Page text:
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TTGAAACACTGGATGAATGAAAAGCCCTGCTTTGCAACCCCTCAGC this is the DNA code Sequence. I have tried converting each into the amino acid and ended up with this LKHWMNEKPCFATPQX but I was told that this isn't right.

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    $\begingroup$ So you googled what fasta format looks like for DNA, and you concluded from what you read that it meant to translate the DNA into protein? $\endgroup$
    – swbarnes2
    Feb 3 at 18:18
  • $\begingroup$ FASTA is a sequence format, and it is used for any sequence, including DNA and protein sequence. Translating DNA to protein sequence does not require FASTA or any format, for that matter - the sequence itself is enough. Please clarify your question. $\endgroup$ Feb 3 at 19:25
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This is your nuc seq as a fasta:

>sequence_1
TTGAAACACTGGATGAATGAAAAGCCCTGCTTTGCAACCCCTCAGC

To translate it use an online tool (ie https://web.expasy.org/translate/) or do it in biopython:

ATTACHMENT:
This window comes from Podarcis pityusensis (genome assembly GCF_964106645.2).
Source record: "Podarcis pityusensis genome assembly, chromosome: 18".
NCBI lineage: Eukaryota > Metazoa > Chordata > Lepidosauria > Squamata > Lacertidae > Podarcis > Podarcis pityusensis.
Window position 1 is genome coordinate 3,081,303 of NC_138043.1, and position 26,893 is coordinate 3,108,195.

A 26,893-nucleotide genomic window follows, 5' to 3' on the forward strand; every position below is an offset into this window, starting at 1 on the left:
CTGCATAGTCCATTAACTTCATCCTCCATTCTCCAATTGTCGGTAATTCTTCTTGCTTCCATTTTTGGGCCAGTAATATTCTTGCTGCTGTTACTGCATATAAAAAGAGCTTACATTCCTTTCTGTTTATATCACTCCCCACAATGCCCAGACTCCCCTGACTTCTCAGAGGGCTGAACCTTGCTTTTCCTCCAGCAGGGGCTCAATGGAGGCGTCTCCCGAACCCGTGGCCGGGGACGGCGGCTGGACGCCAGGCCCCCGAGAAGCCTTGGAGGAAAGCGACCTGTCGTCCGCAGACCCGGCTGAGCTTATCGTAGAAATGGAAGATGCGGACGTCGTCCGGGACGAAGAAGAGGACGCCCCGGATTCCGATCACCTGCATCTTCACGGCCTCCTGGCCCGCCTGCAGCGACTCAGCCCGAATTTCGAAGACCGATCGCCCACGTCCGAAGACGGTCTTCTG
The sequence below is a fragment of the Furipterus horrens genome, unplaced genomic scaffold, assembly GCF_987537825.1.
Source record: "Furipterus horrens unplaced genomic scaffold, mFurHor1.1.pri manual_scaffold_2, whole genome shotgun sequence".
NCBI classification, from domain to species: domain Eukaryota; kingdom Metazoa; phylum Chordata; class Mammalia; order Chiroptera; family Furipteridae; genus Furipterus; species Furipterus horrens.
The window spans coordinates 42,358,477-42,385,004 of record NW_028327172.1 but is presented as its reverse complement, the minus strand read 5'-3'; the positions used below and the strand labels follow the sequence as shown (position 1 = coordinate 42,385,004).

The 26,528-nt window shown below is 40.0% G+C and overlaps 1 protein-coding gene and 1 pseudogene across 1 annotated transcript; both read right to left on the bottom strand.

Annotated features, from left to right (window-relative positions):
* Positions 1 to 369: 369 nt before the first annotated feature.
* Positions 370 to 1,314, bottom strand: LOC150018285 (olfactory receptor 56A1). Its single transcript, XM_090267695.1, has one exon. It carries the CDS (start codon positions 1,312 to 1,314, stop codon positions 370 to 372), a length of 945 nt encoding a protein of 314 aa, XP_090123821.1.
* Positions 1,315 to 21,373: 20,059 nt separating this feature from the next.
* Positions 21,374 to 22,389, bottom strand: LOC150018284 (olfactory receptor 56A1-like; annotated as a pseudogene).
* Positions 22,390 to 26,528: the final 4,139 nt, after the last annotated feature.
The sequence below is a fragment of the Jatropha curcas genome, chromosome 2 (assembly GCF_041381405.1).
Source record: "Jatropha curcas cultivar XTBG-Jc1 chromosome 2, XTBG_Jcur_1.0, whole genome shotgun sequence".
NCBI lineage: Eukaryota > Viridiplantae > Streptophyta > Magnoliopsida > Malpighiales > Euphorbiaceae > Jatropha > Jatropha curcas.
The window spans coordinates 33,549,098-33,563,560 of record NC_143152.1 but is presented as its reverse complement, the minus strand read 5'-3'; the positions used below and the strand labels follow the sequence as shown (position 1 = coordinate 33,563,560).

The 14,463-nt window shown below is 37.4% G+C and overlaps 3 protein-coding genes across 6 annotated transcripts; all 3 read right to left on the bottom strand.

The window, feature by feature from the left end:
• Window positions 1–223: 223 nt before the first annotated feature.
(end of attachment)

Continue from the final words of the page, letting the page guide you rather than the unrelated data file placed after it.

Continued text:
from Bio import SeqIO
for record in SeqIO.parse("/path/seq1.fa", "fasta"):
    print ('nuc', record, sep='\n')
    print ('prot', record.translate(), sep='\n')

Which gives:

nuc
ID: sequence_1
Name: sequence_1
Description: sequence_1
Number of features: 0
Seq('TTGAAACACTGGATGAATGAAAAGCCCTGCTTTGCAACCCCTCAGC', SingleLetterAlphabet())
prot
ID: <unknown id>
Name: <unknown name>
Description: <unknown description>
Number of features: 0
Seq('LKHWMNEKPCFATPQ', ExtendedIUPACProtein())

Note, this defaults to the human codon table. Other codon tables are available with the parameter 'table'.

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